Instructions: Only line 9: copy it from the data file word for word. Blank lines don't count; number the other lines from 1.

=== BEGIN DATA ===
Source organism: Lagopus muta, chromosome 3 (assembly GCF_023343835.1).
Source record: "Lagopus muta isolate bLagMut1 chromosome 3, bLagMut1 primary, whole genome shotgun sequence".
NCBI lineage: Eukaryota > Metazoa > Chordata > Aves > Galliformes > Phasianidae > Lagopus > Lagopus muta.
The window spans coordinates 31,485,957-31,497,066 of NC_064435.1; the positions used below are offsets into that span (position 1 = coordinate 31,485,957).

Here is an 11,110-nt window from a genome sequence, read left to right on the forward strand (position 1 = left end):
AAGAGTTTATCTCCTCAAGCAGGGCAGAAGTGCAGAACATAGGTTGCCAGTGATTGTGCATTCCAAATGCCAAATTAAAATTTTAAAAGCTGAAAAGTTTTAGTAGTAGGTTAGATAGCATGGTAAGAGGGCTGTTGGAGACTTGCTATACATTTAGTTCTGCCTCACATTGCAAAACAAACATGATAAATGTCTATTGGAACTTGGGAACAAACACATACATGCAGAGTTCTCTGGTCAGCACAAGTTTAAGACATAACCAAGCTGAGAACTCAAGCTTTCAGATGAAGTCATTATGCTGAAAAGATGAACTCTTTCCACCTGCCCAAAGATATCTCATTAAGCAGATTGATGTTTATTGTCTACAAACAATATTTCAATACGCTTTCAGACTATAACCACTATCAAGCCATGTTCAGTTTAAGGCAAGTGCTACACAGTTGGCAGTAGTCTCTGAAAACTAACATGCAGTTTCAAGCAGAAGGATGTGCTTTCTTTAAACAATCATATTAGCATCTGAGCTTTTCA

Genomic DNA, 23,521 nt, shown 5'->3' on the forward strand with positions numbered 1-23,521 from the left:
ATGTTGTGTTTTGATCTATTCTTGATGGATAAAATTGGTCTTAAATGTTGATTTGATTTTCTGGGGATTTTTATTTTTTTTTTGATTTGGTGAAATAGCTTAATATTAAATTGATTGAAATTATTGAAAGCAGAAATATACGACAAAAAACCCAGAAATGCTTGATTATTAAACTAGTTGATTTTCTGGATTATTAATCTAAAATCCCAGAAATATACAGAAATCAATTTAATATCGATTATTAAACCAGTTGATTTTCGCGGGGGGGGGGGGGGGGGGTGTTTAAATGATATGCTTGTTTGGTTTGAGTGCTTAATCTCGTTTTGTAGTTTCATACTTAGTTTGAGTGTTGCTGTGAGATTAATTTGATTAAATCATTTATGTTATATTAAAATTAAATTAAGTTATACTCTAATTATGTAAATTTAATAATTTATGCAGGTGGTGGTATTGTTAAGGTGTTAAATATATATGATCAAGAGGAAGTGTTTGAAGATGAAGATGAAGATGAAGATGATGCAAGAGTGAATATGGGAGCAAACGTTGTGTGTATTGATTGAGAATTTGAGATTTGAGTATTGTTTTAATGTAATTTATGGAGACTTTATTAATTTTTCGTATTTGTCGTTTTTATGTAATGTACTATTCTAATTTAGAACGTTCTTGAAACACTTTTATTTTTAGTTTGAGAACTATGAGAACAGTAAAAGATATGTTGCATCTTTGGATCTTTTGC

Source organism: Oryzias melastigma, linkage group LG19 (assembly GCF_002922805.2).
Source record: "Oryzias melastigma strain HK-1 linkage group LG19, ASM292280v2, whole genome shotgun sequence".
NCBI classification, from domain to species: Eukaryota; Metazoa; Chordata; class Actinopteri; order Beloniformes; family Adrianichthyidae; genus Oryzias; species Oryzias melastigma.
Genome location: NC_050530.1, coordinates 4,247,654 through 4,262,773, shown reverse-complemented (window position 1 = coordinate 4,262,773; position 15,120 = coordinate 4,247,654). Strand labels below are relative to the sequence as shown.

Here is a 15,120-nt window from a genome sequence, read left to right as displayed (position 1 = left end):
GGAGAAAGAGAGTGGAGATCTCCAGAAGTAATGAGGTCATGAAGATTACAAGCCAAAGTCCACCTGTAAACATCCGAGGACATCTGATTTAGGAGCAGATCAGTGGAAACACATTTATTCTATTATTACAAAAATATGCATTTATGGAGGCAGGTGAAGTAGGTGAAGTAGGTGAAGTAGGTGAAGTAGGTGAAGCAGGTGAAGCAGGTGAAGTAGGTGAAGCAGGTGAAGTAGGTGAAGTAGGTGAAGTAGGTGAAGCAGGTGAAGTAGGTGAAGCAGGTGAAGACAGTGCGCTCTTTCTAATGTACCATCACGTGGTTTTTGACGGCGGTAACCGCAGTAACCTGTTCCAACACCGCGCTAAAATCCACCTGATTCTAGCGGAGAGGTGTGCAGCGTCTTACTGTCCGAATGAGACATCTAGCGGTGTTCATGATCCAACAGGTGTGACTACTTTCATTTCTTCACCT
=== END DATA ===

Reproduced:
Source organism: Oryzias melastigma, linkage group LG19 (assembly GCF_002922805.2).